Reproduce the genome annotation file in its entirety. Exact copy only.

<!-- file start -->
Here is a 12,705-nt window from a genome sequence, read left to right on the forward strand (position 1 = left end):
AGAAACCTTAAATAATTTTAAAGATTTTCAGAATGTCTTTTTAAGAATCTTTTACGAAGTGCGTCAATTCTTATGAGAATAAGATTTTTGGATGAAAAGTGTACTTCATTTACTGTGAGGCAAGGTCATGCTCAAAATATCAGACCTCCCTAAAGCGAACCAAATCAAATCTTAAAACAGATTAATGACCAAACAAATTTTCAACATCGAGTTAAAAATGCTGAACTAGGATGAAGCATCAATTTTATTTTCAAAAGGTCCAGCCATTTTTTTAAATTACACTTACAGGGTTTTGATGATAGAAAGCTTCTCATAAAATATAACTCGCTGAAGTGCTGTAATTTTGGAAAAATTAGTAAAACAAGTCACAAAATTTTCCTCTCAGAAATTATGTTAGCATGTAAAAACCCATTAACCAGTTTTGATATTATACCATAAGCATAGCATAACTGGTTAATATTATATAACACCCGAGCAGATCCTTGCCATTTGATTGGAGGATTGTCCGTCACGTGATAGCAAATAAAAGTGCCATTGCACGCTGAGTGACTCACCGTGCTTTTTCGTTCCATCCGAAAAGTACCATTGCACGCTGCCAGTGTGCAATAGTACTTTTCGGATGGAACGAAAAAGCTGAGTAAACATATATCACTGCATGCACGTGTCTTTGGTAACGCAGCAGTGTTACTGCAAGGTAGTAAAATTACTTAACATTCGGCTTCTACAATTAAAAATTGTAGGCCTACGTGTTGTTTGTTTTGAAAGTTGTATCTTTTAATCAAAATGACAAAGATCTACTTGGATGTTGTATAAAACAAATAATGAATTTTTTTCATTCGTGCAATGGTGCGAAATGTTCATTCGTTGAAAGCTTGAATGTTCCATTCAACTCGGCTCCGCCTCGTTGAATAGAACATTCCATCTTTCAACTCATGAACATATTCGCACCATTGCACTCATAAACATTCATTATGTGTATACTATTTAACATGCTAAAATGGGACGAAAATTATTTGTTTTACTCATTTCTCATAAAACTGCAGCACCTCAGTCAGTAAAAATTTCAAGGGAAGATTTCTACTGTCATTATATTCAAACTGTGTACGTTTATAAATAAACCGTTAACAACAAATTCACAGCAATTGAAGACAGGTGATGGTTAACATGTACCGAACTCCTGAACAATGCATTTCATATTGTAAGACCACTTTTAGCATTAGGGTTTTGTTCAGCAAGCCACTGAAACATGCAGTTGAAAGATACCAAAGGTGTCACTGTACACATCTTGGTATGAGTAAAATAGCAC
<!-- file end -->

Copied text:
Here is a 12,705-nt window from a genome sequence, read left to right on the forward strand (position 1 = left end):
AGAAACCTTAAATAATTTTAAAGATTTTCAGAATGTCTTTTTAAGAATCTTTTACGAAGTGCGTCAATTCTTATGAGAATAAGATTTTTGGATGAAAAGTGTACTTCATTTACTGTGAGGCAAGGTCATGCTCAAAATATCAGACCTCCCTAAAGCGAACCAAATCAAATCTTAAAACAGATTAATGACCAAACAAATTTTCAACATCGAGTTAAAAATGCTGAACTAGGATGAAGCATCAATTTTATTTTCAAAAGGTCCAGCCATTTTTTTAAATTACACTTACAGGGTTTTGATGATAGAAAGCTTCTCATAAAATATAACTCGCTGAAGTGCTGTAATTTTGGAAAAATTAGTAAAACAAGTCACAAAATTTTCCTCTCAGAAATTATGTTAGCATGTAAAAACCCATTAACCAGTTTTGATATTATACCATAAGCATAGCATAACTGGTTAATATTATATAACACCCGAGCAGATCCTTGCCATTTGATTGGAGGATTGTCCGTCACGTGATAGCAAATAAAAGTGCCATTGCACGCTGAGTGACTCACCGTGCTTTTTCGTTCCATCCGAAAAGTACCATTGCACGCTGCCAGTGTGCAATAGTACTTTTCGGATGGAACGAAAAAGCTGAGTAAACATATATCACTGCATGCACGTGTCTTTGGTAACGCAGCAGTGTTACTGCAAGGTAGTAAAATTACTTAACATTCGGCTTCTACAATTAAAAATTGTAGGCCTACGTGTTGTTTGTTTTGAAAGTTGTATCTTTTAATCAAAATGACAAAGATCTACTTGGATGTTGTATAAAACAAATAATGAATTTTTTTCATTCGTGCAATGGTGCGAAATGTTCATTCGTTGAAAGCTTGAATGTTCCATTCAACTCGGCTCCGCCTCGTTGAATAGAACATTCCATCTTTCAACTCATGAACATATTCGCACCATTGCACTCATAAACATTCATTATGTGTATACTATTTAACATGCTAAAATGGGACGAAAATTATTTGTTTTACTCATTTCTCATAAAACTGCAGCACCTCAGTCAGTAAAAATTTCAAGGGAAGATTTCTACTGTCATTATATTCAAACTGTGTACGTTTATAAATAAACCGTTAACAACAAATTCACAGCAATTGAAGACAGGTGATGGTTAACATGTACCGAACTCCTGAACAATGCATTTCATATTGTAAGACCACTTTTAGCATTAGGGTTTTGTTCAGCAAGCCACTGAAACATGCAGTTGAAAGATACCAAAGGTGTCACTGTACACATCTTGGTATGAGTAAAATAGCAC